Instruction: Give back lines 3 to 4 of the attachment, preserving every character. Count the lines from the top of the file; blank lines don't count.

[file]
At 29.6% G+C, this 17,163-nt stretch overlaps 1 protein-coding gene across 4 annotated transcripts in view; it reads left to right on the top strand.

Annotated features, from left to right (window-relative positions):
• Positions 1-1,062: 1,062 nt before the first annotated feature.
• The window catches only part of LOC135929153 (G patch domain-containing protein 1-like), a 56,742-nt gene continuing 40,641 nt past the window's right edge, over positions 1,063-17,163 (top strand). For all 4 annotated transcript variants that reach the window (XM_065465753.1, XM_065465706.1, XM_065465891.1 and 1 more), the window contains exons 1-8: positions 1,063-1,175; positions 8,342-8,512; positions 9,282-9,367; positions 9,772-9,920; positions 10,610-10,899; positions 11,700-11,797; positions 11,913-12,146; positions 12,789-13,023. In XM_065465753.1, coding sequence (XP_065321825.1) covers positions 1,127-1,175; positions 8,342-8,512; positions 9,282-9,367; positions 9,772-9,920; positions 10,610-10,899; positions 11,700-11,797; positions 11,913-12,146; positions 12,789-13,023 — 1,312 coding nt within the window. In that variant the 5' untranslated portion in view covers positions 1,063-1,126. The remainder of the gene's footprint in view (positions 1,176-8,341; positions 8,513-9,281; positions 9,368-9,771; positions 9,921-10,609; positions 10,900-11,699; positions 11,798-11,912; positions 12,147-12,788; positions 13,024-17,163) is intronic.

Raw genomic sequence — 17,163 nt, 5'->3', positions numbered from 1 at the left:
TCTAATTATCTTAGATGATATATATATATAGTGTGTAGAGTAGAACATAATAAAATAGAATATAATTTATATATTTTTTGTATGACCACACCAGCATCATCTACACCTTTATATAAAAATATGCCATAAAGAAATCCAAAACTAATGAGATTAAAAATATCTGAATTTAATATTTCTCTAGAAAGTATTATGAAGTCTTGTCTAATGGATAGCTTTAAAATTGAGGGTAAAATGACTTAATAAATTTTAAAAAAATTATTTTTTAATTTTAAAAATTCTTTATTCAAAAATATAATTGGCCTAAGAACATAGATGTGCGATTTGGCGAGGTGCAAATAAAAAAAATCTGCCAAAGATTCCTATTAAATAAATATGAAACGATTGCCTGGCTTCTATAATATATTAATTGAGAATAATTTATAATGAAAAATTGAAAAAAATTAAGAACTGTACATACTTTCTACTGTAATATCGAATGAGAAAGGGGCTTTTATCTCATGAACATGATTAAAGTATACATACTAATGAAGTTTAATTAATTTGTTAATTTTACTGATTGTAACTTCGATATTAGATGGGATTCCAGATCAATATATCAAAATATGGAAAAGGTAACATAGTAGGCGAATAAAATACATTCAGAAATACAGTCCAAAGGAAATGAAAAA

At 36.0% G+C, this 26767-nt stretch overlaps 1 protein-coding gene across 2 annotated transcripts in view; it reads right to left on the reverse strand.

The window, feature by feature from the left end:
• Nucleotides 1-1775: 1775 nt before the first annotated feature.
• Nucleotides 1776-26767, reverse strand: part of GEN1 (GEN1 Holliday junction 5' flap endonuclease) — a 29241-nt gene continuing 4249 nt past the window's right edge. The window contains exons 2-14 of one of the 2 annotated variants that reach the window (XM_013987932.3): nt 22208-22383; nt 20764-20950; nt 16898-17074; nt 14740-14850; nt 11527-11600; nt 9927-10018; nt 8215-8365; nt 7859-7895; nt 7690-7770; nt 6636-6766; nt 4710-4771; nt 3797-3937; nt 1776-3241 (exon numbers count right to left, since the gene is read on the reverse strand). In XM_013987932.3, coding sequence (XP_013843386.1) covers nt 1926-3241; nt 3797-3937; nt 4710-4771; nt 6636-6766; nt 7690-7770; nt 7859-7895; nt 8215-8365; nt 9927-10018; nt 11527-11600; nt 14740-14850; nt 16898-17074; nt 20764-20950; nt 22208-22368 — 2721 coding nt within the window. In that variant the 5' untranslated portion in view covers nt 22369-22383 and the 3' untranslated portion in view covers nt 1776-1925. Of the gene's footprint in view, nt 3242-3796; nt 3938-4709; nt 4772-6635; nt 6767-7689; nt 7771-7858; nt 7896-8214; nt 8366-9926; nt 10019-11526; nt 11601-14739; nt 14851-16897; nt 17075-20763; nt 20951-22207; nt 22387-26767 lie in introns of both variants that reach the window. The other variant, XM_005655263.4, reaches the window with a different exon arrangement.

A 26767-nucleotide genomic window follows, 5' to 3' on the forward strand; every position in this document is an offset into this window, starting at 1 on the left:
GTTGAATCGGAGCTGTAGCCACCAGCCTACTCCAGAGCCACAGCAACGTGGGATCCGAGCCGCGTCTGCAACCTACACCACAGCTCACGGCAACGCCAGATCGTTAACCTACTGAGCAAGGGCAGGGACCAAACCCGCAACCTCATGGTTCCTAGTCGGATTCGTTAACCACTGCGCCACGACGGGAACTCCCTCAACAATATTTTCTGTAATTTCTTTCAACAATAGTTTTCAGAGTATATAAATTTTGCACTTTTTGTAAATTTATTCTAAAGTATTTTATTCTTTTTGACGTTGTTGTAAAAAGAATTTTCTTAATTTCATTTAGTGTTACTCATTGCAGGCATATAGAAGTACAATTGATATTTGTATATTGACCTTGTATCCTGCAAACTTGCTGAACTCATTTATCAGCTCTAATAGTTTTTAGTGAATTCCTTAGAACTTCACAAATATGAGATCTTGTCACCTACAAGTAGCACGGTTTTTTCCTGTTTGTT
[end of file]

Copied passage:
• Positions 1-1,062: 1,062 nt before the first annotated feature.
• The window catches only part of LOC135929153 (G patch domain-containing protein 1-like), a 56,742-nt gene continuing 40,641 nt past the window's right edge, over positions 1,063-17,163 (top strand). For all 4 annotated transcript variants that reach the window (XM_065465753.1, XM_065465706.1, XM_065465891.1 and 1 more), the window contains exons 1-8: positions 1,063-1,175; positions 8,342-8,512; positions 9,282-9,367; positions 9,772-9,920; positions 10,610-10,899; positions 11,700-11,797; positions 11,913-12,146; positions 12,789-13,023. In XM_065465753.1, coding sequence (XP_065321825.1) covers positions 1,127-1,175; positions 8,342-8,512; positions 9,282-9,367; positions 9,772-9,920; positions 10,610-10,899; positions 11,700-11,797; positions 11,913-12,146; positions 12,789-13,023 — 1,312 coding nt within the window. In that variant the 5' untranslated portion in view covers positions 1,063-1,126. The remainder of the gene's footprint in view (positions 1,176-8,341; positions 8,513-9,281; positions 9,368-9,771; positions 9,921-10,609; positions 10,900-11,699; positions 11,798-11,912; positions 12,147-12,788; positions 13,024-17,163) is intronic.